- “People with ADHD have been shown to apply maladaptive coping strategies when faced with stress, which are comprised of confrontation, escape-avoidance and lack of planning in problem-solving” (Gudjonsson, Young & Bramham, 2007).
- People with ADHD are more likely to answer “don’t know” to questions put to them in police interview (Gudjonsson, Young & Bramham, 2007). This can be perceived as evasive, dishonest or unhelpful by both interviews and courts when a case comes to trial.
- People with ADHD are especially likely to experience heightened discomfort and difficulty in police custody (Gudjonsson & Young, 2006).
During court proceedings, issues with attention, compliance, emotional management, executive function [LO1] (e.g. short-term memory, inhibiting impulses, switching tasks, planning and organisation) may all negatively impact a defendant’s ability to understand legal advice, give clear instructions, understand legal argument, follow the thrust of evidence and to give evidence themselves (if they choose to do so). Brown et al. (2022) found that “the prevalence of mental illness and neurodevelopmental disorders in defendants is high. Many are at risk of being unfit to plead and require additional support at court, yet are not identified by existing services”.
The case of R v Friend (1997) offers a window into some of the difficulties a defendant with ADHD may face at trial. In this case, Mr Friend’s legal team argued that adverse inference should not be drawn from his decision not to give evidence at court because “the physical or mental condition of the accused makes it undesirable for him to give evidence”. The judge disagreed and ruled that the jury could draw adverse inference. The case was appealed and the conviction ruled unsafe, after the court of appeal heard from Dr Susan Bailey (an expert in adolescent psychiatry). She stated that it would have been undesirable for Mr Friend to give evidence, as he may have…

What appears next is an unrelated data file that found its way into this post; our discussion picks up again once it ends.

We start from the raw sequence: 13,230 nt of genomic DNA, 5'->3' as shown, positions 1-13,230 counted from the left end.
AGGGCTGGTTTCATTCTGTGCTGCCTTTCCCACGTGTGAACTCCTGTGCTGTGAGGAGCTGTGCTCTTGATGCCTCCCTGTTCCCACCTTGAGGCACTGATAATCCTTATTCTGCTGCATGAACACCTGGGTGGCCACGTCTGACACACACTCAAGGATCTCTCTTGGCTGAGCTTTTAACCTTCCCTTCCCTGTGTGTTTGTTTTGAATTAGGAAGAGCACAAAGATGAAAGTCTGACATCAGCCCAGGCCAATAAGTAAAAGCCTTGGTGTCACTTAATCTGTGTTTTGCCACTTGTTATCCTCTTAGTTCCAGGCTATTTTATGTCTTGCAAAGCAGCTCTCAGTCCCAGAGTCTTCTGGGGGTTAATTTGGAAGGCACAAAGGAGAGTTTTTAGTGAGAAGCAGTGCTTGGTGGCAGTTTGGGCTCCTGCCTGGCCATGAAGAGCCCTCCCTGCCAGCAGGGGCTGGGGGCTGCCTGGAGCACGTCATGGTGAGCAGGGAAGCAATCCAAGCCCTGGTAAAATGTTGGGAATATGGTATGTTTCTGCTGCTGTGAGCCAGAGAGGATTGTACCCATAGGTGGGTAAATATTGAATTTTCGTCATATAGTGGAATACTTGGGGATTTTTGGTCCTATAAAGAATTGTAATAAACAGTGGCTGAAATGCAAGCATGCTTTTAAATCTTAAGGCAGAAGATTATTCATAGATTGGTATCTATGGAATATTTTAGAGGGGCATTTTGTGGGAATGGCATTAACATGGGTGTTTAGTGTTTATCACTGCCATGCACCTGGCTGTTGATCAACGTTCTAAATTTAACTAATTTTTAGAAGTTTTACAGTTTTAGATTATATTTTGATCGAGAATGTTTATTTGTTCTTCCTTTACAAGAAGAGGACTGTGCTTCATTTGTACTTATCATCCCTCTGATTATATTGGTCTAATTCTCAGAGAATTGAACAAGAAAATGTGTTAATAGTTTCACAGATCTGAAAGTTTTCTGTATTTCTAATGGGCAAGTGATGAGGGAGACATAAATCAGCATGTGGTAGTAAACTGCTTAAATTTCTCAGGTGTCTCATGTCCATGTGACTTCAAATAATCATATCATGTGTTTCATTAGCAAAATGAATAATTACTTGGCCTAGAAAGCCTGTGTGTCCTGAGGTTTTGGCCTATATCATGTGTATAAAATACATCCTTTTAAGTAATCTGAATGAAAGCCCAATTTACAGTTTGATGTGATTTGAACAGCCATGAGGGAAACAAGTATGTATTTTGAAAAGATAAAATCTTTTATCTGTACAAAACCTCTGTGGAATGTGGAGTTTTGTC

- struggled to maintain attention over a prolonged period.
- become easily distracted.
- lost focus and thought about irrelevant topics.
- ‘tuned out’ and missed chunks of proceedings.
- lost his train of thought during evidence.
- ‘blurted out’ the first response which came to his mind.
- become emotionally labile, distressed or angry.
- struggled to inhibit a verbally aggressive response.
- People in prison who have ADHD are more likely to be involved in “incidents of verbal aggression, physical aggression, damage to property, self-injurious, arson and ‘other’ behaviours” (Young et al., 2009).
- “Once in a custodial environment, offenders with ADHD can present a management problem as their symptoms are reportedly associated with aggressive behaviours […] most likely due to their emotional lability and behavioural disinhibition” (Young, 2013).
- ADHD has many common co-morbidities, particularly conduct disorder and substance use. Vélez-Pastrana (2020) notes that “ADHD complicates and exacerbates the mental health needs of prisoners and thus requires treatment approaches that respond to this complexity”.